Migraine affects predominantly females in their fertile years, and in close to half of all women migraineurs, the frequency and severity of migraine attacks increase around the time of menstruation. Although the mechanisms underlying these menstrually-related migraines are unclear, the abrupt decline in plasma estrogen levels during the premenstrual phase is now believed to be a critical factor. How estrogen withdrawal promotes menstrual migraine remains nevertheless speculative. Based on preliminary experiments in female rats, we hypothesized that changes in the level of reproductive hormones exert a modulatory influence on the activity of meningeal nociceptors and specifically, that estrogen withdrawal produces an increase in meningeal nociceptor sensitivity to migraine triggers such as glyceryl trinitrate (GTN). We further hypothesized that this enhancement in meningeal nociceptor activity subsequently facilitates the development of delayed pericranial hypersensitivity (a condition associated with migraine pain). Finally, we postulated that one possible mechanism underlying this pro-nociceptive effect of estrogen withdrawal may be related to the influence it exerts on dural MCs, which in turn can promote meningeal nociceptor activation. We propose to test our working hypotheses using in-vivo electrophysiological recordings as well as behavioral and histological techniques.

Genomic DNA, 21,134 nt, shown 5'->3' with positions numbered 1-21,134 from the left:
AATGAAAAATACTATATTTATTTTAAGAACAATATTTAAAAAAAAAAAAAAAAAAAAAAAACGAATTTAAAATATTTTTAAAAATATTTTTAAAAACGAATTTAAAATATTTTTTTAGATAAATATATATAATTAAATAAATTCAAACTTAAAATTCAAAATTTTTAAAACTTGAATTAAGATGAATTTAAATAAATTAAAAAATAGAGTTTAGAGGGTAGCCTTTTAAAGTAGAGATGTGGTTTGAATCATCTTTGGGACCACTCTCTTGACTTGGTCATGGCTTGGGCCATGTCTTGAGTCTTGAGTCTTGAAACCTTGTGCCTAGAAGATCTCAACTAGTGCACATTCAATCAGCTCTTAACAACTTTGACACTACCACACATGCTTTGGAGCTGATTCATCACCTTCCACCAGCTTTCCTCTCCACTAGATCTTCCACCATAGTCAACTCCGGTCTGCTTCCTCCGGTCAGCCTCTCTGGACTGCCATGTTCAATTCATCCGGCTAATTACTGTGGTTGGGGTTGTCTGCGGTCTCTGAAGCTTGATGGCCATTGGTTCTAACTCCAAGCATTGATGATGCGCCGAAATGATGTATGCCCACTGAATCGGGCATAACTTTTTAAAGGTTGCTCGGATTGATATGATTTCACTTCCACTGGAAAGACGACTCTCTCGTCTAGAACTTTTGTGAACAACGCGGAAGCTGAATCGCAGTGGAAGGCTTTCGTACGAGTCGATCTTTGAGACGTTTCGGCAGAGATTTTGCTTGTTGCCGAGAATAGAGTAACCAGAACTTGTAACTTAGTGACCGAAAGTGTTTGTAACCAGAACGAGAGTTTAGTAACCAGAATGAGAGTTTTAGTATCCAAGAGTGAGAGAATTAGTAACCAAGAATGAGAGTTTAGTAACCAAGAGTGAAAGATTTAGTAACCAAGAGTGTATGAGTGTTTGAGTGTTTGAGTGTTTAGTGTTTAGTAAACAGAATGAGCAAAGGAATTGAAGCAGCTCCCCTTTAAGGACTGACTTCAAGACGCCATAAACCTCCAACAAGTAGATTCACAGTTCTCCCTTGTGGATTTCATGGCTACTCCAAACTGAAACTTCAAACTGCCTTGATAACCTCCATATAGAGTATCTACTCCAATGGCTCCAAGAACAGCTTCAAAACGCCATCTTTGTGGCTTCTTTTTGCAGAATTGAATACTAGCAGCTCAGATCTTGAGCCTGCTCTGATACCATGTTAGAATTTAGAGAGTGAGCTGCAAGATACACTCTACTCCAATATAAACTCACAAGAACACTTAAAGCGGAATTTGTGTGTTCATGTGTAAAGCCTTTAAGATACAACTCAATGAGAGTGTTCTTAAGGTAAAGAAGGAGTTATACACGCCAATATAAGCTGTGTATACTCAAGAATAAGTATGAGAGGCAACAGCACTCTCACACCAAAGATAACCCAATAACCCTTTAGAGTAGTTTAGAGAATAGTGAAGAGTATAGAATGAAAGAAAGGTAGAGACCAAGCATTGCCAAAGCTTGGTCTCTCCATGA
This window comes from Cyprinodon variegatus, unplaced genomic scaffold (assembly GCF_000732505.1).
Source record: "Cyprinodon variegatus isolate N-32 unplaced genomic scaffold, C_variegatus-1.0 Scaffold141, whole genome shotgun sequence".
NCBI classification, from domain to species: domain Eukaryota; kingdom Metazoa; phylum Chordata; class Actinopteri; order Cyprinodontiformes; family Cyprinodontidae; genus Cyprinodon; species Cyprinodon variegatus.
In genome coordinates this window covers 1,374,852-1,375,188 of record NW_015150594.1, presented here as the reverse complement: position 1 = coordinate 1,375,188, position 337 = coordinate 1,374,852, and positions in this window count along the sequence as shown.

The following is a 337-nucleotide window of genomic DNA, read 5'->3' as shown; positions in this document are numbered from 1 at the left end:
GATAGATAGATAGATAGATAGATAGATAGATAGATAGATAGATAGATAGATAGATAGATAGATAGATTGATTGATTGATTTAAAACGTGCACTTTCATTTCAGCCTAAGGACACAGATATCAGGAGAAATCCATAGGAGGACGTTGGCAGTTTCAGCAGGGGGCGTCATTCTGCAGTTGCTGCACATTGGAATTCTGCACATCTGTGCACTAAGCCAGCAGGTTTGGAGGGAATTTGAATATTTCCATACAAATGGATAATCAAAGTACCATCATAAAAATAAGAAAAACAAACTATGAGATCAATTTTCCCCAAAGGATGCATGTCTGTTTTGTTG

Three specific aims are proposed:
Aim 1 is to determine whether estrogen withdrawal, either occurring naturally during the estrous cycle or induced experimentally in ovariectomized (OVX) animals modulates the responses of meningeal nociceptors to infusion of the migraine-triggering molecule GTN.
Aim 2 is to examine whether the enhancing effect of estrogen withdrawal on GTN-evoked activation of meningeal nociceptors is manifested behaviorally as pericranial tactile hypersensitivity.
Aim 3 a is to examine the relative contribution of MCs in mediating the effect of estrogen withdrawal on GTN-evoked meningeal nociceptor activation and pericranial hypersensitivity using treatments that either deplete MCs or block their degranulation.
Aim 3 b is to explore the possibility that one mechanism by which estrogen withdrawal enhances the effect of GTN is by affecting the propensity of dural MCs to become degranulated in response to GTN. Taken together these novel studies seek to advance the understanding of the pathophysiology of migraine and in particular, mechanisms that may play a role in promoting migraine attacks associated with the menstrual cycle in females.

Public Health Relevance

Migraine is three times more prevalent in women, and in about half of all women migraineurs, headache frequency and severity increase around the time of menstruation, a hormonal phase associated with estrogen withdrawal. The project will study a potential mechanism underlying menstrual migraine by examining the effect of estrogen withdrawal on neuronal and behavioral correlates of migraine pain in rats. The study will further examine the possibility that one mechanism underlying the effect of estrogen withdrawal may be related to its influence on dural mast cells.

National Institute of Health (NIH)
National Institute of Neurological Disorders and Stroke (NINDS)
Exploratory/Developmental Grants (R21)
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Somatosensory and Chemosensory Systems Study Section (SCS)
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Porter, Linda L
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Beth Israel Deaconess Medical Center
United States
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